- Brazilians eat a lot of meat. Round here Desperate Dan would be considered a perfumed ponce for having that effeminate pastry nonsense.
- Sliced, grilled cow hump is very tasty.
- Do not cross the woman with the machete who chops the ends off the unripe coconut so that you can drink the coconut water. She has a machete and she chops the ends off coconuts to make a crust.
- There is at least one person here who believes a chap can put coconut water in whisky and remain a gentleman. Such a man probably cheats at billiards.
- Everybody knows somebody who has been to Dublin, except for the people who have been there themselves.
- Brazilian academics will cheerfully go on strike for three months in pursuit of an above inflation pay claim.
- Brazilian academics have had their pensions slashed: they can no longer retire on full pay after thirty five years service.
- I might need to do a t-test on my sample size, but there is only one vegetarian in Sao Paulo state. Or all of Brazil, quite probably.
This is a set of brief notes which I issued to engineering students on a now defunct degree, as part of a class on the social context of engineering. This is converted from a LaTeX file which accounts for the lack of direct links to references.
Chips and ships …
At the end of the eighteenth century, workers in the naval shipyards of London were paid, if they were lucky, twice a year. Their wages were subject to various deductions for on-site services (the resident surgeon was paid from the men’s wages) and for disciplinary offences (football, cricket, absence from roll calls). Furthermore, wages were often not paid at all—in 1767, wages were fifteen months behind—and since sacked workers did not receive their back pay, there was little incentive to strike (The material on the London shipyards is taken from Linebaugh, 2003).
Take-home message: firing people is very cheap.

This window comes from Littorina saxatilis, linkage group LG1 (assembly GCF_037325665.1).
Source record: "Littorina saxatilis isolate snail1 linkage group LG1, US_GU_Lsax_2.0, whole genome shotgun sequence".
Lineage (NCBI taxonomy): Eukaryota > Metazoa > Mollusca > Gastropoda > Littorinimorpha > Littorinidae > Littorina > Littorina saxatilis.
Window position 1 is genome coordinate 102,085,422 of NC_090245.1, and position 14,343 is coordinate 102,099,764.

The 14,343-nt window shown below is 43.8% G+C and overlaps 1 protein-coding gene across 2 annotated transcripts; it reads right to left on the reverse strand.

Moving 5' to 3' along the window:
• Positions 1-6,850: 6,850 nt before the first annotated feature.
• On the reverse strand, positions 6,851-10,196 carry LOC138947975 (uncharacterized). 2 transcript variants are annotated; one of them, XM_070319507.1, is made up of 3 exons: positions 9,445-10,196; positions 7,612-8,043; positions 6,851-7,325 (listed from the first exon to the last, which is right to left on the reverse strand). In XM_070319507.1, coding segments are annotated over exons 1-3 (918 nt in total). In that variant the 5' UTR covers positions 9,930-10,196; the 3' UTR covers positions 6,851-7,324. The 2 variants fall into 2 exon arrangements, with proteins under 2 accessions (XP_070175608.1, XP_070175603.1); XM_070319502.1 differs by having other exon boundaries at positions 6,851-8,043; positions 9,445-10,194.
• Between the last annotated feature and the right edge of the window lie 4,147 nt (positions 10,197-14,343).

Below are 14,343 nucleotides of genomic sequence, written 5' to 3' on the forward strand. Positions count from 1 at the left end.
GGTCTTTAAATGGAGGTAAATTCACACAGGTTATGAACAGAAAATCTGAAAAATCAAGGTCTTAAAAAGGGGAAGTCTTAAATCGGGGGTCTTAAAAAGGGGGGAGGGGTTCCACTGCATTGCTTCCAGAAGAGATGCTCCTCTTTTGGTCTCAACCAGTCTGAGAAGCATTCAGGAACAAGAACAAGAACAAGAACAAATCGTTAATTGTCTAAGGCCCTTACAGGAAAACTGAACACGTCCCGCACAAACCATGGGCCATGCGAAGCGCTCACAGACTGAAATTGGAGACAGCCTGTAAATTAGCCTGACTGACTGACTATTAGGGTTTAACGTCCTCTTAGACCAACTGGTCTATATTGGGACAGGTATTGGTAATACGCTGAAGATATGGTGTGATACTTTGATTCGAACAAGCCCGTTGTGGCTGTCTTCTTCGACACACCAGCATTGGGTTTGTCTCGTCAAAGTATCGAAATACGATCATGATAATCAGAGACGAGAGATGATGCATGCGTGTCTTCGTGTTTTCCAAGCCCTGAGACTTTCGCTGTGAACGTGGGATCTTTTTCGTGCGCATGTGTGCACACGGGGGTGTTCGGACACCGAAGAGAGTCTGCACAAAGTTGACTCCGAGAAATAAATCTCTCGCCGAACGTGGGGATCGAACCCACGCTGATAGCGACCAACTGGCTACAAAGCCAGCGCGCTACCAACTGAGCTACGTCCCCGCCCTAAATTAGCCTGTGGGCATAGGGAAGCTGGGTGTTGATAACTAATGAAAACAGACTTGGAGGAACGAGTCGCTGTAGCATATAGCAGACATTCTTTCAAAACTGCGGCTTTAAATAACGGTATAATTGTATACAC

It is claimed now and again that making it easier to fire people makes it easier to hire them. The logic is that employers do not hire staff because they are worried about the cost of laying them off if business does not go as well as they expect. So an employer’s reasoning is that they would like to expand their business by hiring more people, but the possible costs associated with `making them redundant’ (actually, `dismissing by reason of redundancy’) put them off.
It is easy enough to find out what it costs to dismiss someone by reason of redundancy in the UK. If someone has worked for an employer for less than two years, they have no right to a redundancy payment. After two years service, they have a right to a redundancy payment of one week’s pay per full year worked which is halved for each year worked under age 22. That `week’s pay’ is capped at £464.
So if business has not gone as well as expected and you have to fire someone less than two years after you hired them, it costs nothing.
If business has gone well for a bit, and you have to fire minimum wage staff who have worked for just over two years, it costs £495.20 for the adults, and £201.20 for the under twenties.
In other words, you can fire someone at no cost whatsoever in the first two years. After that, it can cost the same as filling the tank of a big car twice.